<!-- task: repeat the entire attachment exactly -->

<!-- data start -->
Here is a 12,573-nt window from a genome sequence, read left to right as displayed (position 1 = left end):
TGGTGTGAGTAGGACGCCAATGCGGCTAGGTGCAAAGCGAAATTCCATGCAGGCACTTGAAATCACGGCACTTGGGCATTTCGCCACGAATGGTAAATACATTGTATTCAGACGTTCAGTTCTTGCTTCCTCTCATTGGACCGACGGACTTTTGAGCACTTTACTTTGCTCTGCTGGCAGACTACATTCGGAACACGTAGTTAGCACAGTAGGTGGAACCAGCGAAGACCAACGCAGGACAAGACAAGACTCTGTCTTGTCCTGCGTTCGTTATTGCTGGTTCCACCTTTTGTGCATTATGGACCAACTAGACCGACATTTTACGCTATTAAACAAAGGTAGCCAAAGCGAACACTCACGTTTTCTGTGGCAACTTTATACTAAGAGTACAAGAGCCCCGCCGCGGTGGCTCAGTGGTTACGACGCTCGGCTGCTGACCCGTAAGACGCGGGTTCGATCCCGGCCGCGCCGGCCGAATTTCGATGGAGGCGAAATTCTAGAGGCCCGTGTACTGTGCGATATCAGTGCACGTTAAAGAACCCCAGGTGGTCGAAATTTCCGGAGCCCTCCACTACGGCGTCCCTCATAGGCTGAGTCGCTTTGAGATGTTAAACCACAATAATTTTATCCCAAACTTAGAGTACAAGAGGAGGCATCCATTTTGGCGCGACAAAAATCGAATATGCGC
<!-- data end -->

Here is a 12,573-nt window from a genome sequence, read left to right as displayed (position 1 = left end):
TGGTGTGAGTAGGACGCCAATGCGGCTAGGTGCAAAGCGAAATTCCATGCAGGCACTTGAAATCACGGCACTTGGGCATTTCGCCACGAATGGTAAATACATTGTATTCAGACGTTCAGTTCTTGCTTCCTCTCATTGGACCGACGGACTTTTGAGCACTTTACTTTGCTCTGCTGGCAGACTACATTCGGAACACGTAGTTAGCACAGTAGGTGGAACCAGCGAAGACCAACGCAGGACAAGACAAGACTCTGTCTTGTCCTGCGTTCGTTATTGCTGGTTCCACCTTTTGTGCATTATGGACCAACTAGACCGACATTTTACGCTATTAAACAAAGGTAGCCAAAGCGAACACTCACGTTTTCTGTGGCAACTTTATACTAAGAGTACAAGAGCCCCGCCGCGGTGGCTCAGTGGTTACGACGCTCGGCTGCTGACCCGTAAGACGCGGGTTCGATCCCGGCCGCGCCGGCCGAATTTCGATGGAGGCGAAATTCTAGAGGCCCGTGTACTGTGCGATATCAGTGCACGTTAAAGAACCCCAGGTGGTCGAAATTTCCGGAGCCCTCCACTACGGCGTCCCTCATAGGCTGAGTCGCTTTGAGATGTTAAACCACAATAATTTTATCCCAAACTTAGAGTACAAGAGGAGGCATCCATTTTGGCGCGACAAAAATCGAATATGCGC